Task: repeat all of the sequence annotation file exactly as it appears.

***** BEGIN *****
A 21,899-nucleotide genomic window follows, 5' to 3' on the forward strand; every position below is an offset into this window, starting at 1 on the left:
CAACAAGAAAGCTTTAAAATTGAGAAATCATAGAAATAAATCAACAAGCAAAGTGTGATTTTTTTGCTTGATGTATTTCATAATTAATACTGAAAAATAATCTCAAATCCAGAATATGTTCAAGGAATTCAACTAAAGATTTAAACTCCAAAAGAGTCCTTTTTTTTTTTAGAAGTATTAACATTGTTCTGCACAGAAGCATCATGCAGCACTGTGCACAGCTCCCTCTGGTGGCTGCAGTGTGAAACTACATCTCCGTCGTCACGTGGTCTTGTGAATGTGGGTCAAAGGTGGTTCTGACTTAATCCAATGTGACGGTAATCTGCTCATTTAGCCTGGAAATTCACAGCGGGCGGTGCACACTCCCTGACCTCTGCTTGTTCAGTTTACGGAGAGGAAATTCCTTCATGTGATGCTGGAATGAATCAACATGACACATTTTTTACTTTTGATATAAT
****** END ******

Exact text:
A 21,899-nucleotide genomic window follows, 5' to 3' on the forward strand; every position below is an offset into this window, starting at 1 on the left:
CAACAAGAAAGCTTTAAAATTGAGAAATCATAGAAATAAATCAACAAGCAAAGTGTGATTTTTTTGCTTGATGTATTTCATAATTAATACTGAAAAATAATCTCAAATCCAGAATATGTTCAAGGAATTCAACTAAAGATTTAAACTCCAAAAGAGTCCTTTTTTTTTTTAGAAGTATTAACATTGTTCTGCACAGAAGCATCATGCAGCACTGTGCACAGCTCCCTCTGGTGGCTGCAGTGTGAAACTACATCTCCGTCGTCACGTGGTCTTGTGAATGTGGGTCAAAGGTGGTTCTGACTTAATCCAATGTGACGGTAATCTGCTCATTTAGCCTGGAAATTCACAGCGGGCGGTGCACACTCCCTGACCTCTGCTTGTTCAGTTTACGGAGAGGAAATTCCTTCATGTGATGCTGGAATGAATCAACATGACACATTTTTTACTTTTGATATAAT